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  • Sierra Nava Protest in Spain

    On Saturday the ESG was present at a well-attended protest against the latest oil spill to darken our Bay.

    The Sierra Nava vessel had been grounded and leaking for almost a week when the ESG and Bay Bucket Brigade joined concerned citizens and various environmental NGOs – such as Agaden, Verdemar and Greenpeace – in a display of solidarity. There was a strong media presence and all the NGOs, including the ESG, fielded several press interviews, with a consistent message being delivered: The Bay and Straits see a colossal number of ships every year and this recent oil spillage is but a glimpse of what could happen on a larger scale if a fuel-carrying ship were to be involved in an accident.

    There have been different versions given on the scale of the damage sustained. Authorities have claimed that about 1 and a half km of coastline has been affected. Algeciras-based environmentalists Agaden, however, claim that they have scouted about 20 km of coastline and have found significant amounts of oil up to 15 km from the Sierra Nava.

    It was clear to those present that the 170 tons of fuel believed to have been emptied into the sea is presenting enormous problems for the physical environment, wildlife, neighbouring residential areas and the Junta workforce dealing with the problem.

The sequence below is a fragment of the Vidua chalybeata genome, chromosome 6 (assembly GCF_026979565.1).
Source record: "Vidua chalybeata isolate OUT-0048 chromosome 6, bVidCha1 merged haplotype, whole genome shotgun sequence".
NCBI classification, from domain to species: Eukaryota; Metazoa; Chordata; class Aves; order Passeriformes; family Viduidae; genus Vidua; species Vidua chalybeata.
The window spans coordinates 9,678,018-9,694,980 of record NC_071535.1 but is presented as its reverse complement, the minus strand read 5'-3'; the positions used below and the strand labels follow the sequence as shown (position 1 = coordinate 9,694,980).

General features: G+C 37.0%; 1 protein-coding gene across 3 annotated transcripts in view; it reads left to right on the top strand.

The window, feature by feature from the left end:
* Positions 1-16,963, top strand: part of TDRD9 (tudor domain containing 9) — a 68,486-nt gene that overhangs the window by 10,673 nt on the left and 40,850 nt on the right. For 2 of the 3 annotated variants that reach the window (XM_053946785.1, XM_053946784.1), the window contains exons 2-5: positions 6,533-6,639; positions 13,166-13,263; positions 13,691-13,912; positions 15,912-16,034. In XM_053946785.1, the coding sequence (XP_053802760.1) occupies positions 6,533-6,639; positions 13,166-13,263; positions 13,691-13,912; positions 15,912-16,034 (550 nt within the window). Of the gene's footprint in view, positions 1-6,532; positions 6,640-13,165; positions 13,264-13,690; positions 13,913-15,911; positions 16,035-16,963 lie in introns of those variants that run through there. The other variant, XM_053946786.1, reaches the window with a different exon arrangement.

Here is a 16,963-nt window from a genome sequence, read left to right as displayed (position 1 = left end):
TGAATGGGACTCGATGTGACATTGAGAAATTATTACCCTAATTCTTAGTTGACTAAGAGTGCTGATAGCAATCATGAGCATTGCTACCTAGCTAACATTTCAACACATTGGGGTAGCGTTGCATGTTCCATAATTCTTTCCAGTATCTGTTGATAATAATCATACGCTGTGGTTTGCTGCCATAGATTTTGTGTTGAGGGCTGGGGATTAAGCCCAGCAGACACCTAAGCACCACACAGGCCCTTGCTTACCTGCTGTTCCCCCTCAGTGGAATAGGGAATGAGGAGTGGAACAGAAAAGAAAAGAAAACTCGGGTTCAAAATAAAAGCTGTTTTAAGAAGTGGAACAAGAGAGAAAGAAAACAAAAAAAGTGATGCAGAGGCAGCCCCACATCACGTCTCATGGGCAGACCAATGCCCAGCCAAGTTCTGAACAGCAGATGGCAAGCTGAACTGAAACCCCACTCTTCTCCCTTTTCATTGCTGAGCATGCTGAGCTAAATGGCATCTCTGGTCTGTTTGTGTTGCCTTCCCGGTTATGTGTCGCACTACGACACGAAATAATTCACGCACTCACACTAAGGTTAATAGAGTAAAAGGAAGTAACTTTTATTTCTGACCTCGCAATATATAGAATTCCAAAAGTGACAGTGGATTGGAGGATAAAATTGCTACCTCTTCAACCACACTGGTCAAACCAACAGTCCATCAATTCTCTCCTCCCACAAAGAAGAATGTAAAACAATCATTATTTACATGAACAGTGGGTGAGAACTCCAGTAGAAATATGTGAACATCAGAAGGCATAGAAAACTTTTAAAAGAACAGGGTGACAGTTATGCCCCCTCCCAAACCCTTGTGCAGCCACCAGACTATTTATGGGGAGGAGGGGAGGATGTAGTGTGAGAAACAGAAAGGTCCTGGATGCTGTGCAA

The difficult and messy job of cleaning up has been hampered further by the strong weather conditions. But environmentalists were keen to convey their feelings that the clean up is taking too long and that further along the coast oil is still washing up onto the shore and causing problems for seabirds. It is also feared that the response by La Junta in dealing with the remaining fuel tanks has been slow and that as a result the possibility remains that more oil could be leaked from the remaining two fuel tanks.

    Ideally, Bay environmentalists would like to see a decline in the petroleum activity in the Bay and a revival of sustainable and healthy economies which do not degrade the environment and pose such risks to people and environment alike. But while thousands and thousands of ships cross the Straits and visit the Bay every year, it is imperative that a strong health and safety culture is embraced by all in the marine industry and the strictest controls applied to ensure that such accidents do not happen.